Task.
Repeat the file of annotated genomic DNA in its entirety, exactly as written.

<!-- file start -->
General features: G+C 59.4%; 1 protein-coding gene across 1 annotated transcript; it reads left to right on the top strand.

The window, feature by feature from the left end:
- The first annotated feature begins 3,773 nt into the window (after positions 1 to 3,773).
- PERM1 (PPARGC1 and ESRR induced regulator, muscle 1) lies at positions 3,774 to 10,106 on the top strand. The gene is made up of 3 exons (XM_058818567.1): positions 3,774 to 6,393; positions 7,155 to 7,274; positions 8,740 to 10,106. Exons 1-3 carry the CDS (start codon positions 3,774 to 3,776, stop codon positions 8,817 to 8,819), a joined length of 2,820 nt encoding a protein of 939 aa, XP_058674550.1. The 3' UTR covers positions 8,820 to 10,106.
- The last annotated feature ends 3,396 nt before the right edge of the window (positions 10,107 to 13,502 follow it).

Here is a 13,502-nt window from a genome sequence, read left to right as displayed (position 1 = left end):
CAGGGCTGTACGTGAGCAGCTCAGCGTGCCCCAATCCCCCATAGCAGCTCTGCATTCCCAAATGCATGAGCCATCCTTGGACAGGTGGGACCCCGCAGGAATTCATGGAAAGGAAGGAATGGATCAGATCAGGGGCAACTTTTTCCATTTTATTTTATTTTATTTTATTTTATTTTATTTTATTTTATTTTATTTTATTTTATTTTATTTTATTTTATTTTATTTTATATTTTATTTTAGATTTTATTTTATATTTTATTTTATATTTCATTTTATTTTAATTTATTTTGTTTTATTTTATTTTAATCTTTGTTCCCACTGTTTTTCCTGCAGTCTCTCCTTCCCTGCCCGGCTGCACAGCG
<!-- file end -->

General features: G+C 59.4%; 1 protein-coding gene across 1 annotated transcript; it reads left to right on the top strand.

The window, feature by feature from the left end:
- The first annotated feature begins 3,773 nt into the window (after positions 1 to 3,773).
- PERM1 (PPARGC1 and ESRR induced regulator, muscle 1) lies at positions 3,774 to 10,106 on the top strand. The gene is made up of 3 exons (XM_058818567.1): positions 3,774 to 6,393; positions 7,155 to 7,274; positions 8,740 to 10,106. Exons 1-3 carry the CDS (start codon positions 3,774 to 3,776, stop codon positions 8,817 to 8,819), a joined length of 2,820 nt encoding a protein of 939 aa, XP_058674550.1. The 3' UTR covers positions 8,820 to 10,106.
- The last annotated feature ends 3,396 nt before the right edge of the window (positions 10,107 to 13,502 follow it).

Here is a 13,502-nt window from a genome sequence, read left to right as displayed (position 1 = left end):
CAGGGCTGTACGTGAGCAGCTCAGCGTGCCCCAATCCCCCATAGCAGCTCTGCATTCCCAAATGCATGAGCCATCCTTGGACAGGTGGGACCCCGCAGGAATTCATGGAAAGGAAGGAATGGATCAGATCAGGGGCAACTTTTTCCATTTTATTTTATTTTATTTTATTTTATTTTATTTTATTTTATTTTATTTTATTTTATTTTATTTTATTTTATTTTATTTTATATTTTATTTTAGATTTTATTTTATATTTTATTTTATATTTCATTTTATTTTAATTTATTTTGTTTTATTTTATTTTAATCTTTGTTCCCACTGTTTTTCCTGCAGTCTCTCCTTCCCTGCCCGGCTGCACAGCG